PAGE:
This one plays just as nicely as it did in… oh, 1968? Yes, Virginia, old kalimbas can be made new again!
In the 1960s, the Hugh Tracey Treble kalimba was “the thing.” It was new, it was fun, it sounded great.
Hugh Tracey’s sons, Andrew and Paul, both learned to play and love the Treble kalimba. In fact, while Hugh was working on creating this hybrid instrument in Africa before anyone in the world was making commercial kalimbas, he sent Paul one of his first prototype kalimbas while Paul was at boarding school back in England. Hugh admonished Paul not to share this kalimba with anyone. It was top secret. And the kalimba that Paul received was constructed not of wood, but of aluminum! (Just like the aluminum cello of Albert Schweitzer.)
The entire boarding school knew that Paul had gotten a package from his father in Africa, and even the headmaster began to badger him: “SO, what did you get in that box from Africa?” And there sat 15-year-old Paul in his bedroom at night, quietly plucking his brand new, aluminum prototype kalimba’s tines, producing sweet and charming and exotic melodies and harmonies… and there wasn’t a single person that he could share it with!
Apart from the material of its resonating box, Paul’s prototype kalimba would have looked fairly similar to the 1960’s instrument pictured here. I had this very kalimba in my shop quite recently
I have seen many vintage Hugh Tracey kalimbas but of them all, this one is in the best condition. Except for being slightly out of tune, having several minor buzzes, and tines that needed repainting, it was in otherwise remarkable condition when I received it.
You can see the original (1960s) price on the box (in the top photo): $13.95. Compare that to the current price of $127.
This kalimba was sent to me by its current owner, who not long ago paid $30 for it at an estate sale. She sent it to me for the $25 “Kalimba Doctor Complete Tuneup” service, which restored the instrument to its full playability and beauty.
They don’t all clean up like this gem did, but we do all we can to make each kalimba play as well as it possibly can.
(Actually, the Kalimba Doctor has seen some really trashed kalimbas: Kalimbas with rusty tines and no paint. Kalimbas with missing hardware, kalimbas with multiple cracks in the body. Kalimbas that were just plain sad and misused. But in every case, I have been happy with the outcome of the refurbished kalimbas, and I have been proud to return these freshly made-over kalimbas to their owners.)
The bicycle-spoke screws you can see on the back of this kalimba prove it to have been made before 1970, and it is accompanied by a playing manual from 1966. So this kalimba could be have been brought to the Woodstock music festival in 1968. But if it had gone to Woodstock, it would likely have been played by hundreds, and would probably not be in such excellent shape.
There must be tens of thousands of old Hugh Tracey kalimbas out there somewhere that have fallen into disuse and ill-repair. They could be bringing music and joy into the world, into your family, into your heart. These vintage kalimbas can sound really amazing, sometimes better than the new ones. If you have such an instrument, and you cannot figure out how to spiff it up, send it to The Kalimba Doctor.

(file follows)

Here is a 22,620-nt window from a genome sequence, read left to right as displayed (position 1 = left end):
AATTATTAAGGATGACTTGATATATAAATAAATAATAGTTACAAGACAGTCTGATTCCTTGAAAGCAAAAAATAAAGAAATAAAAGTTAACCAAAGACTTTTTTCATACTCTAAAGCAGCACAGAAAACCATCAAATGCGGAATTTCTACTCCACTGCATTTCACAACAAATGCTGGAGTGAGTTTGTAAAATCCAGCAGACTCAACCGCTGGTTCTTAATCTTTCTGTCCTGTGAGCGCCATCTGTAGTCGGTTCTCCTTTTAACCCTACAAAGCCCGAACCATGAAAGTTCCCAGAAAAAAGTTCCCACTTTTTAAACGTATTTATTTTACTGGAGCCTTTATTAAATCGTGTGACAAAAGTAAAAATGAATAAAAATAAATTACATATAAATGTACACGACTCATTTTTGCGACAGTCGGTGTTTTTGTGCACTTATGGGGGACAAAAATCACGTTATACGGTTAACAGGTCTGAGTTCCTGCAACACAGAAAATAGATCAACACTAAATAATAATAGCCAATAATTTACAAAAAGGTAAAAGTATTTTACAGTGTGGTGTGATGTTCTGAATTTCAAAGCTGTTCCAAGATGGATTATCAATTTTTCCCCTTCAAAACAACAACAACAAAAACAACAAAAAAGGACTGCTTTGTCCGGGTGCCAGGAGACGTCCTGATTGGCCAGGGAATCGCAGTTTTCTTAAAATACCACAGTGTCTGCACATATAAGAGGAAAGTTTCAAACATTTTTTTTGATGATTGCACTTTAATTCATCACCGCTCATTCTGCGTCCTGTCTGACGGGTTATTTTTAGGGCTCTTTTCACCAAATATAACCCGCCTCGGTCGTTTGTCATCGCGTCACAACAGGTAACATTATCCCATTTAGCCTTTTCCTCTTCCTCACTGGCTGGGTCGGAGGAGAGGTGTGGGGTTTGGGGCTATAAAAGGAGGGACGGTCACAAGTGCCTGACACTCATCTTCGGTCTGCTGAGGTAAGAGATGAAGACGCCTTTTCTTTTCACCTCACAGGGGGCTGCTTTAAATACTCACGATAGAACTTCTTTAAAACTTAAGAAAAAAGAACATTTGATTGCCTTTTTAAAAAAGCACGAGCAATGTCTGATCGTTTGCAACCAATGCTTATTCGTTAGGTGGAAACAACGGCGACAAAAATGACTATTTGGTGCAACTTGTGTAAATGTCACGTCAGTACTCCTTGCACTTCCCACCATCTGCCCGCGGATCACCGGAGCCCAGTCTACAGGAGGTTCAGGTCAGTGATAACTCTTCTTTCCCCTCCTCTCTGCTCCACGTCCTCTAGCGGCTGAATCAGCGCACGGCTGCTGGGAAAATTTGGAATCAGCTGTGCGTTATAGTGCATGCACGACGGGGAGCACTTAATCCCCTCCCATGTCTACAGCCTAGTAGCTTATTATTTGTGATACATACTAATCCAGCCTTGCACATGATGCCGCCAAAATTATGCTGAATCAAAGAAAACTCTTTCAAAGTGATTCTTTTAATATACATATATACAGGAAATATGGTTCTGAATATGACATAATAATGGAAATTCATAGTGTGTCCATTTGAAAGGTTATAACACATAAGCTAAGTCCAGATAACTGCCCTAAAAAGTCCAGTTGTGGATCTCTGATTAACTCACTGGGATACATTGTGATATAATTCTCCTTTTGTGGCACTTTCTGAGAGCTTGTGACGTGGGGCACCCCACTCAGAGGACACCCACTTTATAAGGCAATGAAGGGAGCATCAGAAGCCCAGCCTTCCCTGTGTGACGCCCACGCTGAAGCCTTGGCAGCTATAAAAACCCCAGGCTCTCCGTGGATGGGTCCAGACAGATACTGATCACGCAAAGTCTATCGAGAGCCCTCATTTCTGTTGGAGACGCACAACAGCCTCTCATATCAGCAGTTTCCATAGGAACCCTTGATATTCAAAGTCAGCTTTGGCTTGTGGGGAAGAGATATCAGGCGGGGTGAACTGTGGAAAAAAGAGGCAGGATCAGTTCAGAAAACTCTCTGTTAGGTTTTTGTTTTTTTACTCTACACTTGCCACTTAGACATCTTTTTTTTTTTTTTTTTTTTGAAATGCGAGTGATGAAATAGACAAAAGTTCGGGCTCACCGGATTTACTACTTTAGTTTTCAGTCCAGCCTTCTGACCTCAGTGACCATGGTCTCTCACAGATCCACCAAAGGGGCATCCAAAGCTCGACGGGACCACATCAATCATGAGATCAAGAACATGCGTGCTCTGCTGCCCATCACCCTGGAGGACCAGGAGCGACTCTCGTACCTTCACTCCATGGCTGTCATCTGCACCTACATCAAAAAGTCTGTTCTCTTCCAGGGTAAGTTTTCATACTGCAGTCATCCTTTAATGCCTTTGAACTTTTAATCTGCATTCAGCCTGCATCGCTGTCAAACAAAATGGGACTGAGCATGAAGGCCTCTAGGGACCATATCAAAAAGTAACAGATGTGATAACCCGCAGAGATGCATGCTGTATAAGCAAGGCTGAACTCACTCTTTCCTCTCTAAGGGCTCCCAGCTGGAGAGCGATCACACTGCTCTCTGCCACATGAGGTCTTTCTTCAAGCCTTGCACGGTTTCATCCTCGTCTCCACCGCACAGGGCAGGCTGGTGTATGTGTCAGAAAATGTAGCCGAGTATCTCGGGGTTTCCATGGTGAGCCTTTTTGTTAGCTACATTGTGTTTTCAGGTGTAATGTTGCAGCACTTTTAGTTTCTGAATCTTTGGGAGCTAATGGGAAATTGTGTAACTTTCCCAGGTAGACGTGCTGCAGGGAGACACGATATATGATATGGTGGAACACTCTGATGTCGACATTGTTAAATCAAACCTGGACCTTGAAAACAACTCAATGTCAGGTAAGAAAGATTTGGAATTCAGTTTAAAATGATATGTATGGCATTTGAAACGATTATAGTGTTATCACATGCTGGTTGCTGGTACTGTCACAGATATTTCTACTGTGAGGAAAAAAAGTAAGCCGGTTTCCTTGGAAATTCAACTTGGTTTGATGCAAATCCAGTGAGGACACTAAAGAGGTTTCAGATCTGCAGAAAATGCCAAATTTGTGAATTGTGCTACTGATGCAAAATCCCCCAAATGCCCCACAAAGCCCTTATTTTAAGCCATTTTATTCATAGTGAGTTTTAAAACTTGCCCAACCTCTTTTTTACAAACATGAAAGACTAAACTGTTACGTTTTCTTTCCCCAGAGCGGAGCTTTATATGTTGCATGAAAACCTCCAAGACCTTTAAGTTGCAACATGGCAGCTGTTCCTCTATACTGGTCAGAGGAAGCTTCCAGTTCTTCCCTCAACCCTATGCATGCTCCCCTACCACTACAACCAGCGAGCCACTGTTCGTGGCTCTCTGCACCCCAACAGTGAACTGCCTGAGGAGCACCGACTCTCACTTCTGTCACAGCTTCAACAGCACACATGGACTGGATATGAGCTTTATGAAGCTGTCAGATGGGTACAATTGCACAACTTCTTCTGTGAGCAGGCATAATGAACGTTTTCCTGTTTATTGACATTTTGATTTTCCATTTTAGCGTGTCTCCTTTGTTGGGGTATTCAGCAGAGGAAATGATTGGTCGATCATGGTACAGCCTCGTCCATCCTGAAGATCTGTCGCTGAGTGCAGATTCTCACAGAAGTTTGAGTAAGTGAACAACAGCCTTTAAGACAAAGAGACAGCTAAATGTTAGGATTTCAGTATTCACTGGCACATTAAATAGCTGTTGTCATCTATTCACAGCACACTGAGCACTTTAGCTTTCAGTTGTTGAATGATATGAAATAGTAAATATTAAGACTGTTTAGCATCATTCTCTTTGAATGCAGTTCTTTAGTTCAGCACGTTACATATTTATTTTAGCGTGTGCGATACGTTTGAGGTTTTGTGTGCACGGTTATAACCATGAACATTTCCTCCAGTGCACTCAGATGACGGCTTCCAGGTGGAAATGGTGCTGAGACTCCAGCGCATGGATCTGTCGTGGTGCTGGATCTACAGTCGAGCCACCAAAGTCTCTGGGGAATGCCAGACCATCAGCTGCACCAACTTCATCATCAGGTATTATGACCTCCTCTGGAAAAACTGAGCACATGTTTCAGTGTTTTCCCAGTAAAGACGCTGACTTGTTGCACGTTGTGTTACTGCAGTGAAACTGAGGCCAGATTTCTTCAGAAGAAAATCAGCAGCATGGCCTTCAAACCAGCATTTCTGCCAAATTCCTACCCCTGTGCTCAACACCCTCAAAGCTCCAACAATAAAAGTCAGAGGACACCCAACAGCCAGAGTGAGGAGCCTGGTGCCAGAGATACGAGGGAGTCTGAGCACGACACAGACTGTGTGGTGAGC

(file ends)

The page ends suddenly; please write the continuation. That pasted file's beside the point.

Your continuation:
There are three different Kalimba Doctor services: Tune up or retune your kalimba ($10 plus return shipping), fix a dead tine ($10 plus return postage), and the total tuneup ($25 plus return postage).
The total tuneup usually entails taking the kalimba apart, cleaning the wood and tines, perhaps repairing the wood, and treating the wood with shea butter. Possibly reinforcing the box internally (same as “fixing a dead tine.”) Reassembly, fine tuning, possibly painting or repainting tines, and fixing any buzzes. We usually are able to include a tuning chart, and sometimes we can include a new cardboard box. This one’s original box was in such good shape (and a historical item too) that we didn’t even think of replacing it.
The design of the Hugh Tracey Treble kalimba is one that Hugh Tracey invented himself. It combines design aspects from several different traditional instruments, such as the trapezoidal shape, the kiaat wood, and the wah-wah sound hole. In creating his new Treble kalimba, Tracey used his own ingenious bridge design, European spring steel for the tine material (now made in South Africa), and an intuitive tuning and note layout that made western harmonies simple and sweet. It is not a traditional African musical instrument, but is based conceptually on a whole family of African instruments.
The company’s logo, however, does hark back to an actual instrument. If you look at the Hugh Tracey logo on the original box, the shape is a distinct one, of one of the traditional karimbas. It has nine tines, the tips of which have been pounded to flatten and widen them. Hugh Tracey came up with this logo around 1936 and this was long before he ever made any new kalimba designs. Interestingly, this design has the hallmarks of the instrument that is the “original mbira” from over 1000 years ago, as Andrew Tracey much later asserted in a scholarly paper. Andrew has done much research into the origins of the kalimba.
Oh, and the new owner of this lovely vintage Hugh Tracey Treble Kalimba? She loves it!